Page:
Commentary: Reagan Reed
Early voting is in full swing to determine the fate of The Woodlands. The decision of whether the township should incorporate into a city or remain under its current unique system of governance is perhaps the most important question facing the community since it was first conceived by George Mitchell. The stakes are high, but unfortunately, the acrimony is rising even higher.
In the interest of full disclosure, I do not live in The Woodlands and never have. However, I do work there and frequent its many wonderful businesses. I truly believe it is one of the most wonderful communities in the entire state, and the people there are goodly folk. I have many friends on both sides of the incorporation debate, which is why it is personally so sad to see how bitter the conflict has become.
While I’m disclosing things, it’s also worth mentioning that I am personally opposed to incorporation, at least for now. However, I realize that those in favor of incorporation have put forward some very strong arguments, and I do believe there are some big pros to The Woodlands becoming a city. It would certainly give them a greater degree of autonomy and independence from the county.
I am just not convinced at this point that the pros outweigh the cons. As a conservative who favors very limited government, it’s difficult for me to justify creating a new government entity. Although those on the township board are good and well-meaning people, there may come a day when conservatives bitterly regret strengthening the power of local government to levy taxes and impose new ordinances.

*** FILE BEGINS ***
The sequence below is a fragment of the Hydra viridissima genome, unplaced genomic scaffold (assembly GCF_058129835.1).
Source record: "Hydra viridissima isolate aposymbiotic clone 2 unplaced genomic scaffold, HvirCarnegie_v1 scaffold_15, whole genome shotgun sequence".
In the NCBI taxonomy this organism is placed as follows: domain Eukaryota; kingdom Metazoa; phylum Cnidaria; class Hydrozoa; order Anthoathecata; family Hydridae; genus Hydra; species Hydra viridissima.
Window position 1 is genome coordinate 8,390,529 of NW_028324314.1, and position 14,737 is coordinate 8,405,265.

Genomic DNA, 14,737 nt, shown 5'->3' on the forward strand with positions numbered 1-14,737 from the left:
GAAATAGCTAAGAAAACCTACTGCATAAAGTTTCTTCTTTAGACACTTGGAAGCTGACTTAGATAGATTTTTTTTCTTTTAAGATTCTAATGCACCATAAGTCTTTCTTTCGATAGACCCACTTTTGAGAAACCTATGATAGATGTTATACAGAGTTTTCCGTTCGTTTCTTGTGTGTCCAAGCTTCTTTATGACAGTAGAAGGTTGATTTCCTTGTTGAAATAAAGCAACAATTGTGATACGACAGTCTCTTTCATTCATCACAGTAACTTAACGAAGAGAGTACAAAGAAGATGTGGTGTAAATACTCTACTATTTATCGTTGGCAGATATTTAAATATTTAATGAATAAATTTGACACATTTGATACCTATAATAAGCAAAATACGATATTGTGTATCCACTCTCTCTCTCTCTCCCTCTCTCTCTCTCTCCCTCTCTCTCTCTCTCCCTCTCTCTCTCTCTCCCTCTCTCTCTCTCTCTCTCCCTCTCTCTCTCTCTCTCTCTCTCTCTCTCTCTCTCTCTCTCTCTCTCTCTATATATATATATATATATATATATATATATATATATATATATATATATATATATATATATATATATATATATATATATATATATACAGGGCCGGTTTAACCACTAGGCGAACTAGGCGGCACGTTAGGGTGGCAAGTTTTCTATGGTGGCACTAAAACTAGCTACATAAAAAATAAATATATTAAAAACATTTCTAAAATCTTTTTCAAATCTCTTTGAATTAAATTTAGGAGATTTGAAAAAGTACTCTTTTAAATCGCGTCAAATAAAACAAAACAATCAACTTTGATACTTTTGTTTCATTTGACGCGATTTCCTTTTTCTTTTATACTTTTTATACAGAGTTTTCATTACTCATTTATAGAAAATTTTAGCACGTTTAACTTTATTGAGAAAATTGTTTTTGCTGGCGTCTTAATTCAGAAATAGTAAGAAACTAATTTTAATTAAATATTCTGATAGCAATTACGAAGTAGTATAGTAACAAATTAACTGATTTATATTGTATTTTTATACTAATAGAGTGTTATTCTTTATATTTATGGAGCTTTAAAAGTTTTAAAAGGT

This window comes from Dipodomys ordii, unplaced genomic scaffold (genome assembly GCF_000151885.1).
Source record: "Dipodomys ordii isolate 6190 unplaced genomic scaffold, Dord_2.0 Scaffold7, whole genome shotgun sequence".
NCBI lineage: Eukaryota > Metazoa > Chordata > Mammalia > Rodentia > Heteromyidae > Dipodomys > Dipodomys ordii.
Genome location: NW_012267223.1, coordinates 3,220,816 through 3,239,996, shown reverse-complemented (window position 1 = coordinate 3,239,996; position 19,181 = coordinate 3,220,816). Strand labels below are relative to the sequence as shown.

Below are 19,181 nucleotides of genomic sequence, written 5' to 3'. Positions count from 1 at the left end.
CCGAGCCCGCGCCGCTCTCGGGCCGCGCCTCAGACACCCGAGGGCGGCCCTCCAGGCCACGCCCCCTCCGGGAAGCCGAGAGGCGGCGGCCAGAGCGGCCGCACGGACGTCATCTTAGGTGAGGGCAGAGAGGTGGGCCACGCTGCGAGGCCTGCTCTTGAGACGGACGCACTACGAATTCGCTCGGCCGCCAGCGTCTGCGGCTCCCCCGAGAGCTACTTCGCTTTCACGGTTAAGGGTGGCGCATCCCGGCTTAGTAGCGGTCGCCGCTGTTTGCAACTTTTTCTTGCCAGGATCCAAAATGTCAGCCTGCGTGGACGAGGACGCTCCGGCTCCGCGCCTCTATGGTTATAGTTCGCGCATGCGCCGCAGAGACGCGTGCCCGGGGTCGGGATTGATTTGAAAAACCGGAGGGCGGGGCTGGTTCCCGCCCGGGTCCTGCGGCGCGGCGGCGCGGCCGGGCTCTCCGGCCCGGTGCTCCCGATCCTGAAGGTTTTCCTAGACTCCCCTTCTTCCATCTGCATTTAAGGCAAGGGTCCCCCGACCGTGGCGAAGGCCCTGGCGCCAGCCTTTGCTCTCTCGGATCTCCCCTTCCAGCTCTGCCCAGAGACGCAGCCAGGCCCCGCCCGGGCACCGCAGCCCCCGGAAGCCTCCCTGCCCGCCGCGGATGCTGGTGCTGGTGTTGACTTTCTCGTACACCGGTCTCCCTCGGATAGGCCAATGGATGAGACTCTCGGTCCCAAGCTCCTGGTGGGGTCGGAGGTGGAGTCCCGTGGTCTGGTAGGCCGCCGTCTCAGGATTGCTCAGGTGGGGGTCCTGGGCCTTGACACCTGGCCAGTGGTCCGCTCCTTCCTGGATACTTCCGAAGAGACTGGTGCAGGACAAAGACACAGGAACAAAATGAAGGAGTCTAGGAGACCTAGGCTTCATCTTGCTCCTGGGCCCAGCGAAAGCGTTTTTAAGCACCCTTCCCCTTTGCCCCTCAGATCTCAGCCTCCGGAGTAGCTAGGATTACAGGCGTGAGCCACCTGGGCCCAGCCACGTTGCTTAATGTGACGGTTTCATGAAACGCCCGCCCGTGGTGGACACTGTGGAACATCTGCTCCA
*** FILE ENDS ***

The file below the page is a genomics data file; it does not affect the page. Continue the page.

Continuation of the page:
However, I do not think those pushing incorporation are malicious or have bad intentions. Quite the contrary, I believe they are arguing in good faith and have the best intentions. These are people I have stood shoulder to shoulder with in the parking lot during early voting for many, many election cycles. We may disagree on this particular policy, but these are people who I have watched for years passionately advocate for the community they love.
Over the last few weeks, there has been a sustained stream of attacks against township chairman Gordy Bunch, the Texas Patriots PAC, and the Montgomery County Tea Party, and many other pro-incorporation leaders. I have been a supporter of Mr. Bunch every time he has ran for re-election, and although I could quibble with some of the board’s decisions here or there, overall they have done an incredible job. The slanderous insinuations that Bunch or any of the board members are going to personally benefit or attain some ill-gotten gain as a result of incorporation are simply unfounded. Gordy Bunch has had a long-term vision for incorporation for a long time, and I believe he truly wants the best for his community (and who knows, Gordy is a super smart guy and he may be right).
The Texas Patriots PAC has come under attack for what appears to be an honest mistake filing their campaign finance reports. However, anyone with even a passing familiarity of campaign finance law knows how insanely complicated and Byzantine those forms are. Unless you are an election attorney, it is very easy to overlook something and find yourself in trouble really fast. The Texas Patriots PAC is not some big-box astro-turf organization with professional political operatives or an army of election attorneys. They are just ordinary citizens like the rest of us who are involved and want to make a difference locally. They make paperwork mistakes just like anyone else.